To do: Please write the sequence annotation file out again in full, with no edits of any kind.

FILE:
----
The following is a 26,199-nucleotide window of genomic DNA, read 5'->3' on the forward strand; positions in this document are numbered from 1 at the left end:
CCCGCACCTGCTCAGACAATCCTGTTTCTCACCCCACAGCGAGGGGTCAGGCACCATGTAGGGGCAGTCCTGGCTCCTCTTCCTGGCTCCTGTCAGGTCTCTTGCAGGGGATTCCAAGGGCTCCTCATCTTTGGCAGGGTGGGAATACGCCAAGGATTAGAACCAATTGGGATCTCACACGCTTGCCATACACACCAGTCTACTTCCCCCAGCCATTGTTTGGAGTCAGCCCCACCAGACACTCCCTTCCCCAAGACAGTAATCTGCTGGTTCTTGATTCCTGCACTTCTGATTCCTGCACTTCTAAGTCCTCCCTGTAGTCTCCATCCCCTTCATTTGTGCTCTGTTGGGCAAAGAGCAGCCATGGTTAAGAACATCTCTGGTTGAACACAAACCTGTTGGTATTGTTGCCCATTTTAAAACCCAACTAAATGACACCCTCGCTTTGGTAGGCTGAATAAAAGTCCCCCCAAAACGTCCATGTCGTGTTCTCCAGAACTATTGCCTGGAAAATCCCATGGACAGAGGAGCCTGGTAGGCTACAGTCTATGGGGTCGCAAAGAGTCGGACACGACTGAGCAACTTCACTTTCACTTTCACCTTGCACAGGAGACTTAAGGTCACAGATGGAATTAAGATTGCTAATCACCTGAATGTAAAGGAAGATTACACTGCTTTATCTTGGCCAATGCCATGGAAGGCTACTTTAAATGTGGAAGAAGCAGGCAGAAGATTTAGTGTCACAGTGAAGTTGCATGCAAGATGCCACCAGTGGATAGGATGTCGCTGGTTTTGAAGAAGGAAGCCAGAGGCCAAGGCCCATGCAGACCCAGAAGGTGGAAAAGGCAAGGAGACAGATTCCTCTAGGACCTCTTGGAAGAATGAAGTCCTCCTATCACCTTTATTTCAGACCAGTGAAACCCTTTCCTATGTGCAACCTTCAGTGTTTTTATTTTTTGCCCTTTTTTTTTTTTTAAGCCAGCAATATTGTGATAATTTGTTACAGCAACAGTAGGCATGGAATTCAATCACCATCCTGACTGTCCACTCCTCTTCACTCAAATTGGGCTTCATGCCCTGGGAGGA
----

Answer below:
The following is a 26,199-nucleotide window of genomic DNA, read 5'->3' on the forward strand; positions in this document are numbered from 1 at the left end:
CCCGCACCTGCTCAGACAATCCTGTTTCTCACCCCACAGCGAGGGGTCAGGCACCATGTAGGGGCAGTCCTGGCTCCTCTTCCTGGCTCCTGTCAGGTCTCTTGCAGGGGATTCCAAGGGCTCCTCATCTTTGGCAGGGTGGGAATACGCCAAGGATTAGAACCAATTGGGATCTCACACGCTTGCCATACACACCAGTCTACTTCCCCCAGCCATTGTTTGGAGTCAGCCCCACCAGACACTCCCTTCCCCAAGACAGTAATCTGCTGGTTCTTGATTCCTGCACTTCTGATTCCTGCACTTCTAAGTCCTCCCTGTAGTCTCCATCCCCTTCATTTGTGCTCTGTTGGGCAAAGAGCAGCCATGGTTAAGAACATCTCTGGTTGAACACAAACCTGTTGGTATTGTTGCCCATTTTAAAACCCAACTAAATGACACCCTCGCTTTGGTAGGCTGAATAAAAGTCCCCCCAAAACGTCCATGTCGTGTTCTCCAGAACTATTGCCTGGAAAATCCCATGGACAGAGGAGCCTGGTAGGCTACAGTCTATGGGGTCGCAAAGAGTCGGACACGACTGAGCAACTTCACTTTCACTTTCACCTTGCACAGGAGACTTAAGGTCACAGATGGAATTAAGATTGCTAATCACCTGAATGTAAAGGAAGATTACACTGCTTTATCTTGGCCAATGCCATGGAAGGCTACTTTAAATGTGGAAGAAGCAGGCAGAAGATTTAGTGTCACAGTGAAGTTGCATGCAAGATGCCACCAGTGGATAGGATGTCGCTGGTTTTGAAGAAGGAAGCCAGAGGCCAAGGCCCATGCAGACCCAGAAGGTGGAAAAGGCAAGGAGACAGATTCCTCTAGGACCTCTTGGAAGAATGAAGTCCTCCTATCACCTTTATTTCAGACCAGTGAAACCCTTTCCTATGTGCAACCTTCAGTGTTTTTATTTTTTGCCCTTTTTTTTTTTTTAAGCCAGCAATATTGTGATAATTTGTTACAGCAACAGTAGGCATGGAATTCAATCACCATCCTGACTGTCCACTCCTCTTCACTCAAATTGGGCTTCATGCCCTGGGAGGA